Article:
Painting, framing, galleries, exhibits, art guilds, associations - I went the whole nine yards (which I always thought was a football reference, but apparently it's not). Anyway, maybe it's a 'life is too short' mentality (let's see how many clichés I can use in one paragraph!), but these days I rarely seem to do anything except jump in with both feet (okay that's cliché #3 - enough is enough).
Back to the story.
I started seeking opportunities to exhibit my work in February of this year. By May the count is seventeen different shows in six different areas of Connecticut. I'm not bragging, by any means. I think 'going overboard' is the cliché that best applies. In fact, my artistic life was soon teetering on total chaos.
For each exhibit there are typically entry deadlines, notification (acceptance/rejection) dates, receiving dates, alternate receiving dates, opening receptions, closing dates, pickup dates and more. Plus, most associations and exhibits require that you keep track of which pieces you entered so that you don't enter them again at a later date. On top of that I built up an inventory of well over 225 images; I had to keep track of which were entered where, which needed to be framed, what price I had assigned to each, etc. etc. etc.
My solution turned out to be a very left brain application to a right brain world.
I built an Excel spreadsheet which, as of this writing, has no less than twenty individual worksheets: inventory, exhibit entry status, exhibit art submitted, schedule by show, schedule by date and on and on. It's actually a thing of beauty but it's so large it now takes forever to load, and even longer to update. I think that's a signal that it's time to simplify. Back to basics.
One person who seems to have it all under control is someone I met at one of the first shows I entered. Her name is Nancy Breakstone. More about Nancy next time...
Episode 4: The sands of tide
The morning I decided to exhibit my artwork, I sat at my computer and stared into space. I hummed the theme from Rocky. It didn't help.
I had no idea how to start.
In a way it was almost like learning a new language. Where to begin?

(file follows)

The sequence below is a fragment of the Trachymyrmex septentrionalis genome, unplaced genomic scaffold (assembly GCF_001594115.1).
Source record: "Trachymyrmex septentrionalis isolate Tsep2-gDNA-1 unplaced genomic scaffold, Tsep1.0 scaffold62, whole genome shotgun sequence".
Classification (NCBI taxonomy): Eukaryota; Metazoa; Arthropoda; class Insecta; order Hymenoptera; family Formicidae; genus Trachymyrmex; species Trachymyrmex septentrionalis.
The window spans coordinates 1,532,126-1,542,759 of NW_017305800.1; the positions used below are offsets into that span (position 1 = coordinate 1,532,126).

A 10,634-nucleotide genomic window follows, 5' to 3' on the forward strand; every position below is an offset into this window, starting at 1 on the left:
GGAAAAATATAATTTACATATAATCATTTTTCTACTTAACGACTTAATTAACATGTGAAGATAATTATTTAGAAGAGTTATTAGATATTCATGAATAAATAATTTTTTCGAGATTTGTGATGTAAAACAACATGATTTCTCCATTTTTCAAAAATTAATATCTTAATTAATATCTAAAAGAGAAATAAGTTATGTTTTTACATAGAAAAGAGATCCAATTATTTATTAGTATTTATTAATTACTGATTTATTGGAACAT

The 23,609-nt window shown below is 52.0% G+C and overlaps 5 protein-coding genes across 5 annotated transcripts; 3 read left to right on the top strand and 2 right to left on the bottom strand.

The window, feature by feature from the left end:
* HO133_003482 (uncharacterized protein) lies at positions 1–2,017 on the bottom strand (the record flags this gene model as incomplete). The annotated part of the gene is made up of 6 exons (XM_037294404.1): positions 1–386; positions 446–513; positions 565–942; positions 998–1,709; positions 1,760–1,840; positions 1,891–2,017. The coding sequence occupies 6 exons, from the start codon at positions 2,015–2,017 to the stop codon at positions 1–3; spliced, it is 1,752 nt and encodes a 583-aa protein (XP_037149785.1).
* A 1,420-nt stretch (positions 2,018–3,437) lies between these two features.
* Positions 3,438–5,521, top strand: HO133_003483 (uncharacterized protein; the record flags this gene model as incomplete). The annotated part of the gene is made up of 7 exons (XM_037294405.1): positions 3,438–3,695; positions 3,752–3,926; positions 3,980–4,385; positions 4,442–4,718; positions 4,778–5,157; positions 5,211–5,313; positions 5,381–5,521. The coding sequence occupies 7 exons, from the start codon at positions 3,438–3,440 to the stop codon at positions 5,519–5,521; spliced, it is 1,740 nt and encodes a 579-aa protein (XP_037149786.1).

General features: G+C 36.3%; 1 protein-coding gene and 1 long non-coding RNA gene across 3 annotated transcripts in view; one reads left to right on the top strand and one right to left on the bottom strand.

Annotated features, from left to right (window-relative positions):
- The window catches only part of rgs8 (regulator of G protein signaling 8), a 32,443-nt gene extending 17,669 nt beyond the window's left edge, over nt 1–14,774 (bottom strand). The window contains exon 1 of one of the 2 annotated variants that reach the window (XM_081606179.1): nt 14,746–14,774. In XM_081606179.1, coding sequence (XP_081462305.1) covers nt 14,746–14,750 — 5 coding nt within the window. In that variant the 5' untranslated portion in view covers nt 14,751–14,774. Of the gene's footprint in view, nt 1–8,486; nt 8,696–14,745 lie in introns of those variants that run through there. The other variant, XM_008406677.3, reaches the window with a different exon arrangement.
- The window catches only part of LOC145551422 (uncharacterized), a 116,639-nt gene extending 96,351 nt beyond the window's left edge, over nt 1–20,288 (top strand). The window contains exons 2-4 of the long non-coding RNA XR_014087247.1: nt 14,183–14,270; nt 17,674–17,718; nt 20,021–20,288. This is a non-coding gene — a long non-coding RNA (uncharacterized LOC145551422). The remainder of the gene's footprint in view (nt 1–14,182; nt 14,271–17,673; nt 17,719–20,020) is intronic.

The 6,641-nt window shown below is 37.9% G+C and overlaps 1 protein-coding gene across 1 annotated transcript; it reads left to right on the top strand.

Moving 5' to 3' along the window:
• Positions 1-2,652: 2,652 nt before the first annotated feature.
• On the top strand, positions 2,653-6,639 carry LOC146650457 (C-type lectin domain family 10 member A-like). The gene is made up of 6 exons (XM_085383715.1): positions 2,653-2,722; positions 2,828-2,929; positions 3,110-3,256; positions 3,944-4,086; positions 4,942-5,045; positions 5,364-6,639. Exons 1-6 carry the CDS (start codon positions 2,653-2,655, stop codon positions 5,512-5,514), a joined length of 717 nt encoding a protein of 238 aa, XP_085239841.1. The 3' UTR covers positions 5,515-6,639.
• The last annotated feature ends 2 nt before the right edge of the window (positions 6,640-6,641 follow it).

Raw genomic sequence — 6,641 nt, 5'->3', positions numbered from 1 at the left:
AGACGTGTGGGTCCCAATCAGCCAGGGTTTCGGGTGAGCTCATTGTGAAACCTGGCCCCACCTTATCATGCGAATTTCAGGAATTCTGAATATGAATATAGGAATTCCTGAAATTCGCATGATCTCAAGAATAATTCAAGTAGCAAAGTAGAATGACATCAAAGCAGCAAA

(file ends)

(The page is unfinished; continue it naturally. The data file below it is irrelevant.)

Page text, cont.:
- With vocabulary: can you say giclee?
- Or conversational phrases: "I understand this juror prefers subtle textures in a context of abstraction"
- Or tenses: "I paint therefore I am; I have painted therefore I was; I will paint therefore I will need lots of paper towels...
- Or the alphabet: A is for automatism, B is for biomorphic, C is for 'can you believe that I actually created that!'
Mind you, I’m not afraid to take on a new challenge. And I'm always up for trying something I've never done before. But the task seemed daunting for sure. The art world was a place I had only enjoyed as a pedestrian or a bystander - never an inhabitant.
Luckily I stumbled into a couple of local art exhibits almost by accident. And at one of them I had the great fortune to meet a wonderful lady named Nancy Breakstone. Nancy is a photographer. A really excellent and successful one. She has an art resume as long as my arm. We’ll get to that in a minute. Her work, not my arm.
Nancy is a lovely, giving person. After the show, over coffee, we talked about art. She patiently answered about a thousand questions I had on how and where to exhibit my work; all the while sending me links from her laptop and offering sage recommendations between sips of coffee. Within moments I had a dozen places to go, lots of ideas and was completely energized to begin the process. I now had a direction - and an important contact in the biz, as they say. Whoever 'they' are.
As for Nancy's photography, she has a great eye and shoots many subjects. However her most notable work comes from her bi-annual visits to Costa Rica. In the scorching heat of the day, armed with only an iPhone, she seeks out and shoots the most amazing sand formations caused by the receding tide. The sand colors and shapes are simply spectacular. You absolutely have to see these photographs. You can find them at nancybreakstonephotography.
And the best part is that Nancy and I have become good friends. We share a passion for art and a wry sense of humor. She continues to help - offering solace when I fail to get accepted, cheers when I do and encouragement to keep painting. So, using the last remnants of a foreign language that I remember from my high school days, I say, "Merci Madame Breakstone!"
Episode 5: Found Objects - Unusual brushes of fate
I lost my phone the other day.
I like to think of it as being temporarily stored in a safe location. To maintain my grip on sanity.
You see I've been getting a lot of those annoying robo-calls on my cell. The worst are the ones that come from my own number. In my name. Yikes!